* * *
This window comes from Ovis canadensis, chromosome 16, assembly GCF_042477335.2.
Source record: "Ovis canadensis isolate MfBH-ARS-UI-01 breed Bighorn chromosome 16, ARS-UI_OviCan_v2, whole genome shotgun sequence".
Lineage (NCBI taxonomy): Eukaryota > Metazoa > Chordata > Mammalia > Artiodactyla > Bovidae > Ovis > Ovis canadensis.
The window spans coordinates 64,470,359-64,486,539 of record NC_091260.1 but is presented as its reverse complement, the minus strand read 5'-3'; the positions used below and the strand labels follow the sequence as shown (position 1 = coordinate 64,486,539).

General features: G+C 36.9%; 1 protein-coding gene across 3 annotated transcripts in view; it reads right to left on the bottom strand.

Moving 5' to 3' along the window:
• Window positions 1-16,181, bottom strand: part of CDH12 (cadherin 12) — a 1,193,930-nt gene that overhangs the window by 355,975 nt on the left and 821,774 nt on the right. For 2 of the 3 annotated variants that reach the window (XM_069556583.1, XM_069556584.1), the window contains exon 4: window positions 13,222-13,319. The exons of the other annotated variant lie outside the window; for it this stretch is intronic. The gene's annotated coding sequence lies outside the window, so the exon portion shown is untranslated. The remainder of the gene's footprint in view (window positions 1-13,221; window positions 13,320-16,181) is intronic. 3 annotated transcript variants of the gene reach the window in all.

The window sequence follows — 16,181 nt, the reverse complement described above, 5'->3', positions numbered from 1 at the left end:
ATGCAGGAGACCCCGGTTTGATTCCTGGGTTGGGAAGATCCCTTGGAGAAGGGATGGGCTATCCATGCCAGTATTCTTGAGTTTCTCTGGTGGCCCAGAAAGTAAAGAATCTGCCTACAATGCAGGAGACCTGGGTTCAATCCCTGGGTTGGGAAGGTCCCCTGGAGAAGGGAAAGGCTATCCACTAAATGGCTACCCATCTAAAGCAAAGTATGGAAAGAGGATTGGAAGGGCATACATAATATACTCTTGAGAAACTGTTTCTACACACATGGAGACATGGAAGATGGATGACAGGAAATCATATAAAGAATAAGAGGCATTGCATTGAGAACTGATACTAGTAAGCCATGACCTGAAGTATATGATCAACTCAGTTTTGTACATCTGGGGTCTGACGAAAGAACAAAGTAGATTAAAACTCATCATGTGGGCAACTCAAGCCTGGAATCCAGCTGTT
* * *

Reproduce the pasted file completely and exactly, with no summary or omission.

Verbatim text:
This window comes from Ovis canadensis, chromosome 16, assembly GCF_042477335.2.
Source record: "Ovis canadensis isolate MfBH-ARS-UI-01 breed Bighorn chromosome 16, ARS-UI_OviCan_v2, whole genome shotgun sequence".
Lineage (NCBI taxonomy): Eukaryota > Metazoa > Chordata > Mammalia > Artiodactyla > Bovidae > Ovis > Ovis canadensis.
The window spans coordinates 64,470,359-64,486,539 of record NC_091260.1 but is presented as its reverse complement, the minus strand read 5'-3'; the positions used below and the strand labels follow the sequence as shown (position 1 = coordinate 64,486,539).

General features: G+C 36.9%; 1 protein-coding gene across 3 annotated transcripts in view; it reads right to left on the bottom strand.

Moving 5' to 3' along the window:
• Window positions 1-16,181, bottom strand: part of CDH12 (cadherin 12) — a 1,193,930-nt gene that overhangs the window by 355,975 nt on the left and 821,774 nt on the right. For 2 of the 3 annotated variants that reach the window (XM_069556583.1, XM_069556584.1), the window contains exon 4: window positions 13,222-13,319. The exons of the other annotated variant lie outside the window; for it this stretch is intronic. The gene's annotated coding sequence lies outside the window, so the exon portion shown is untranslated. The remainder of the gene's footprint in view (window positions 1-13,221; window positions 13,320-16,181) is intronic. 3 annotated transcript variants of the gene reach the window in all.

The window sequence follows — 16,181 nt, the reverse complement described above, 5'->3', positions numbered from 1 at the left end:
ATGCAGGAGACCCCGGTTTGATTCCTGGGTTGGGAAGATCCCTTGGAGAAGGGATGGGCTATCCATGCCAGTATTCTTGAGTTTCTCTGGTGGCCCAGAAAGTAAAGAATCTGCCTACAATGCAGGAGACCTGGGTTCAATCCCTGGGTTGGGAAGGTCCCCTGGAGAAGGGAAAGGCTATCCACTAAATGGCTACCCATCTAAAGCAAAGTATGGAAAGAGGATTGGAAGGGCATACATAATATACTCTTGAGAAACTGTTTCTACACACATGGAGACATGGAAGATGGATGACAGGAAATCATATAAAGAATAAGAGGCATTGCATTGAGAACTGATACTAGTAAGCCATGACCTGAAGTATATGATCAACTCAGTTTTGTACATCTGGGGTCTGACGAAAGAACAAAGTAGATTAAAACTCATCATGTGGGCAACTCAAGCCTGGAATCCAGCTGTT